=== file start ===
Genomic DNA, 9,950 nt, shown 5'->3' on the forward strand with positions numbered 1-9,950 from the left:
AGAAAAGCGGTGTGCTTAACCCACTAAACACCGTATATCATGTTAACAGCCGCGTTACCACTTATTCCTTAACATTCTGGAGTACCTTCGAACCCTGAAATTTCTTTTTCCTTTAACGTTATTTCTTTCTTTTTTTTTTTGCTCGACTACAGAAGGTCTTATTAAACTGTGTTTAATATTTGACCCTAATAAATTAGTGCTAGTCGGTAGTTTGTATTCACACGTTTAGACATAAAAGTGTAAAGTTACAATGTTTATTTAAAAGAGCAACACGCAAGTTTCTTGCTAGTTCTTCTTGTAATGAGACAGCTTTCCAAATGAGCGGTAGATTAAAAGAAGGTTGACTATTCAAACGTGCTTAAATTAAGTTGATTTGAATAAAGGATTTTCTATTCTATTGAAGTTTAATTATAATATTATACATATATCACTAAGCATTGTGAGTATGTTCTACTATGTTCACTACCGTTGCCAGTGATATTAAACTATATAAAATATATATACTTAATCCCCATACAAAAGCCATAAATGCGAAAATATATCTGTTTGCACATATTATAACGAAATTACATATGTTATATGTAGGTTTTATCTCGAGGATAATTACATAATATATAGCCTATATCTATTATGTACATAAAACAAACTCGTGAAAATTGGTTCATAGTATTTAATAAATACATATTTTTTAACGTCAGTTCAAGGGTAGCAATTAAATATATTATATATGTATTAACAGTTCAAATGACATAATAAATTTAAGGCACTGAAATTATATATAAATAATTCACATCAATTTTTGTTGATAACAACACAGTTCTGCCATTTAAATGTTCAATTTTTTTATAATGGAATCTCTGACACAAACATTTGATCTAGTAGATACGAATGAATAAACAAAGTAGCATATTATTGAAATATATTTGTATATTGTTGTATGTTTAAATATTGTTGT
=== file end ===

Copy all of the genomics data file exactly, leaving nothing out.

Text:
Genomic DNA, 9,950 nt, shown 5'->3' on the forward strand with positions numbered 1-9,950 from the left:
AGAAAAGCGGTGTGCTTAACCCACTAAACACCGTATATCATGTTAACAGCCGCGTTACCACTTATTCCTTAACATTCTGGAGTACCTTCGAACCCTGAAATTTCTTTTTCCTTTAACGTTATTTCTTTCTTTTTTTTTTTGCTCGACTACAGAAGGTCTTATTAAACTGTGTTTAATATTTGACCCTAATAAATTAGTGCTAGTCGGTAGTTTGTATTCACACGTTTAGACATAAAAGTGTAAAGTTACAATGTTTATTTAAAAGAGCAACACGCAAGTTTCTTGCTAGTTCTTCTTGTAATGAGACAGCTTTCCAAATGAGCGGTAGATTAAAAGAAGGTTGACTATTCAAACGTGCTTAAATTAAGTTGATTTGAATAAAGGATTTTCTATTCTATTGAAGTTTAATTATAATATTATACATATATCACTAAGCATTGTGAGTATGTTCTACTATGTTCACTACCGTTGCCAGTGATATTAAACTATATAAAATATATATACTTAATCCCCATACAAAAGCCATAAATGCGAAAATATATCTGTTTGCACATATTATAACGAAATTACATATGTTATATGTAGGTTTTATCTCGAGGATAATTACATAATATATAGCCTATATCTATTATGTACATAAAACAAACTCGTGAAAATTGGTTCATAGTATTTAATAAATACATATTTTTTAACGTCAGTTCAAGGGTAGCAATTAAATATATTATATATGTATTAACAGTTCAAATGACATAATAAATTTAAGGCACTGAAATTATATATAAATAATTCACATCAATTTTTGTTGATAACAACACAGTTCTGCCATTTAAATGTTCAATTTTTTTATAATGGAATCTCTGACACAAACATTTGATCTAGTAGATACGAATGAATAAACAAAGTAGCATATTATTGAAATATATTTGTATATTGTTGTATGTTTAAATATTGTTGT